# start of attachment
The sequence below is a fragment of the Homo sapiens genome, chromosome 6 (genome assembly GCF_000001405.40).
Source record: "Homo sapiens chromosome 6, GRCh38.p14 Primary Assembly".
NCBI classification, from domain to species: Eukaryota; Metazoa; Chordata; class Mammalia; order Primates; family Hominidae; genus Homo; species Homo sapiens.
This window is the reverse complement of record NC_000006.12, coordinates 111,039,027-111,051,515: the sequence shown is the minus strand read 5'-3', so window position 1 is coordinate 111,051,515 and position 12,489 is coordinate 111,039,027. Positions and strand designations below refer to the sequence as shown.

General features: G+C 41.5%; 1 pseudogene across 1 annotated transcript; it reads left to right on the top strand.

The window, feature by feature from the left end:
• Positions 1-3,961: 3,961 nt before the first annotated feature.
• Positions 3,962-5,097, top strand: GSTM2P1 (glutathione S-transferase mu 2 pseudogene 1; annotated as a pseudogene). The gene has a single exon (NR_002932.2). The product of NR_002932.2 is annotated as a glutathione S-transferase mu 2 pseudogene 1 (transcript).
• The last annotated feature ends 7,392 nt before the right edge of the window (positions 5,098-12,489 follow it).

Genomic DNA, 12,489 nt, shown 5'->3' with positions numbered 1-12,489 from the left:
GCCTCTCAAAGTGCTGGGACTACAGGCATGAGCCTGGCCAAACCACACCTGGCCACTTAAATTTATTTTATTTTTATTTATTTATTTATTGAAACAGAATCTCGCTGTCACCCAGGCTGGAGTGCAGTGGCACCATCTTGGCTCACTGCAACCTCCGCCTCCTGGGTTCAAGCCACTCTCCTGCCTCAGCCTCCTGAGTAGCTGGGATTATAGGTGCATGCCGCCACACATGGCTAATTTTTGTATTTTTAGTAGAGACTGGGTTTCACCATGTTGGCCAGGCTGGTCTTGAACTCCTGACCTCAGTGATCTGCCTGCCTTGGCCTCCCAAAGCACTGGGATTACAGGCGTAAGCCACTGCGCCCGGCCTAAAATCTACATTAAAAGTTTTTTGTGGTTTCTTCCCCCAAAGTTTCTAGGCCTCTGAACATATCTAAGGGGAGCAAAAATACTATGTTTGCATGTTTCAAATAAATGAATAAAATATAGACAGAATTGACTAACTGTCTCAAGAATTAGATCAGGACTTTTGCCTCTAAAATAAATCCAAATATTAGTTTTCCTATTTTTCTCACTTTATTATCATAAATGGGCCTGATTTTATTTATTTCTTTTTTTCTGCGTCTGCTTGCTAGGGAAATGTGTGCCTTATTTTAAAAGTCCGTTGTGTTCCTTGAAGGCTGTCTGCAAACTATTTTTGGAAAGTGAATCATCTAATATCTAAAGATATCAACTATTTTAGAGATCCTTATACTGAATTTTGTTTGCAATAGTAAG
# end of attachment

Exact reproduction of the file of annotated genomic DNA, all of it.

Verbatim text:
The sequence below is a fragment of the Homo sapiens genome, chromosome 6 (genome assembly GCF_000001405.40).
Source record: "Homo sapiens chromosome 6, GRCh38.p14 Primary Assembly".
NCBI classification, from domain to species: Eukaryota; Metazoa; Chordata; class Mammalia; order Primates; family Hominidae; genus Homo; species Homo sapiens.
This window is the reverse complement of record NC_000006.12, coordinates 111,039,027-111,051,515: the sequence shown is the minus strand read 5'-3', so window position 1 is coordinate 111,051,515 and position 12,489 is coordinate 111,039,027. Positions and strand designations below refer to the sequence as shown.

General features: G+C 41.5%; 1 pseudogene across 1 annotated transcript; it reads left to right on the top strand.

The window, feature by feature from the left end:
• Positions 1-3,961: 3,961 nt before the first annotated feature.
• Positions 3,962-5,097, top strand: GSTM2P1 (glutathione S-transferase mu 2 pseudogene 1; annotated as a pseudogene). The gene has a single exon (NR_002932.2). The product of NR_002932.2 is annotated as a glutathione S-transferase mu 2 pseudogene 1 (transcript).
• The last annotated feature ends 7,392 nt before the right edge of the window (positions 5,098-12,489 follow it).

Genomic DNA, 12,489 nt, shown 5'->3' with positions numbered 1-12,489 from the left:
GCCTCTCAAAGTGCTGGGACTACAGGCATGAGCCTGGCCAAACCACACCTGGCCACTTAAATTTATTTTATTTTTATTTATTTATTTATTGAAACAGAATCTCGCTGTCACCCAGGCTGGAGTGCAGTGGCACCATCTTGGCTCACTGCAACCTCCGCCTCCTGGGTTCAAGCCACTCTCCTGCCTCAGCCTCCTGAGTAGCTGGGATTATAGGTGCATGCCGCCACACATGGCTAATTTTTGTATTTTTAGTAGAGACTGGGTTTCACCATGTTGGCCAGGCTGGTCTTGAACTCCTGACCTCAGTGATCTGCCTGCCTTGGCCTCCCAAAGCACTGGGATTACAGGCGTAAGCCACTGCGCCCGGCCTAAAATCTACATTAAAAGTTTTTTGTGGTTTCTTCCCCCAAAGTTTCTAGGCCTCTGAACATATCTAAGGGGAGCAAAAATACTATGTTTGCATGTTTCAAATAAATGAATAAAATATAGACAGAATTGACTAACTGTCTCAAGAATTAGATCAGGACTTTTGCCTCTAAAATAAATCCAAATATTAGTTTTCCTATTTTTCTCACTTTATTATCATAAATGGGCCTGATTTTATTTATTTCTTTTTTTCTGCGTCTGCTTGCTAGGGAAATGTGTGCCTTATTTTAAAAGTCCGTTGTGTTCCTTGAAGGCTGTCTGCAAACTATTTTTGGAAAGTGAATCATCTAATATCTAAAGATATCAACTATTTTAGAGATCCTTATACTGAATTTTGTTTGCAATAGTAAG